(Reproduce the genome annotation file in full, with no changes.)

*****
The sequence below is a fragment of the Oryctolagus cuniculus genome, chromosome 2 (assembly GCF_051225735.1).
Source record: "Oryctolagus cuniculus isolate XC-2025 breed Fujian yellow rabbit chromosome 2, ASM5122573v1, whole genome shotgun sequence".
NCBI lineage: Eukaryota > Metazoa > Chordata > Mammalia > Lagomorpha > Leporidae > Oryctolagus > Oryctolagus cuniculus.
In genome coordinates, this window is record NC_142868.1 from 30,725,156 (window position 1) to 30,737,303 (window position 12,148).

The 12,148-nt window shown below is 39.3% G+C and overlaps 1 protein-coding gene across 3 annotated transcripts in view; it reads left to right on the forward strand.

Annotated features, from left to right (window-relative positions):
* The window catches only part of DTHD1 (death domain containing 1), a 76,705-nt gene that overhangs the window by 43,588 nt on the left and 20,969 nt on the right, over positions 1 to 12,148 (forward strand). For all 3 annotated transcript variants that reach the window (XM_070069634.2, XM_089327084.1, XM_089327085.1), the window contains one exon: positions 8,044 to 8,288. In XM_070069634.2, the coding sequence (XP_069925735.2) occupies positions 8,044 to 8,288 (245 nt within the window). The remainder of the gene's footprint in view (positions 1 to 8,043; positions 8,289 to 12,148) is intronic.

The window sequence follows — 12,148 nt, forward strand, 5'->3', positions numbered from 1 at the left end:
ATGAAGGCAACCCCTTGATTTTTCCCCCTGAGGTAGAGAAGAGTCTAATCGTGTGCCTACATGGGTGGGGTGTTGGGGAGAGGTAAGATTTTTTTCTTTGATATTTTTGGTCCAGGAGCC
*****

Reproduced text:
The sequence below is a fragment of the Oryctolagus cuniculus genome, chromosome 2 (assembly GCF_051225735.1).
Source record: "Oryctolagus cuniculus isolate XC-2025 breed Fujian yellow rabbit chromosome 2, ASM5122573v1, whole genome shotgun sequence".
NCBI lineage: Eukaryota > Metazoa > Chordata > Mammalia > Lagomorpha > Leporidae > Oryctolagus > Oryctolagus cuniculus.
In genome coordinates, this window is record NC_142868.1 from 30,725,156 (window position 1) to 30,737,303 (window position 12,148).

The 12,148-nt window shown below is 39.3% G+C and overlaps 1 protein-coding gene across 3 annotated transcripts in view; it reads left to right on the forward strand.

Annotated features, from left to right (window-relative positions):
* The window catches only part of DTHD1 (death domain containing 1), a 76,705-nt gene that overhangs the window by 43,588 nt on the left and 20,969 nt on the right, over positions 1 to 12,148 (forward strand). For all 3 annotated transcript variants that reach the window (XM_070069634.2, XM_089327084.1, XM_089327085.1), the window contains one exon: positions 8,044 to 8,288. In XM_070069634.2, the coding sequence (XP_069925735.2) occupies positions 8,044 to 8,288 (245 nt within the window). The remainder of the gene's footprint in view (positions 1 to 8,043; positions 8,289 to 12,148) is intronic.

The window sequence follows — 12,148 nt, forward strand, 5'->3', positions numbered from 1 at the left end:
ATGAAGGCAACCCCTTGATTTTTCCCCCTGAGGTAGAGAAGAGTCTAATCGTGTGCCTACATGGGTGGGGTGTTGGGGAGAGGTAAGATTTTTTTCTTTGATATTTTTGGTCCAGGAGCC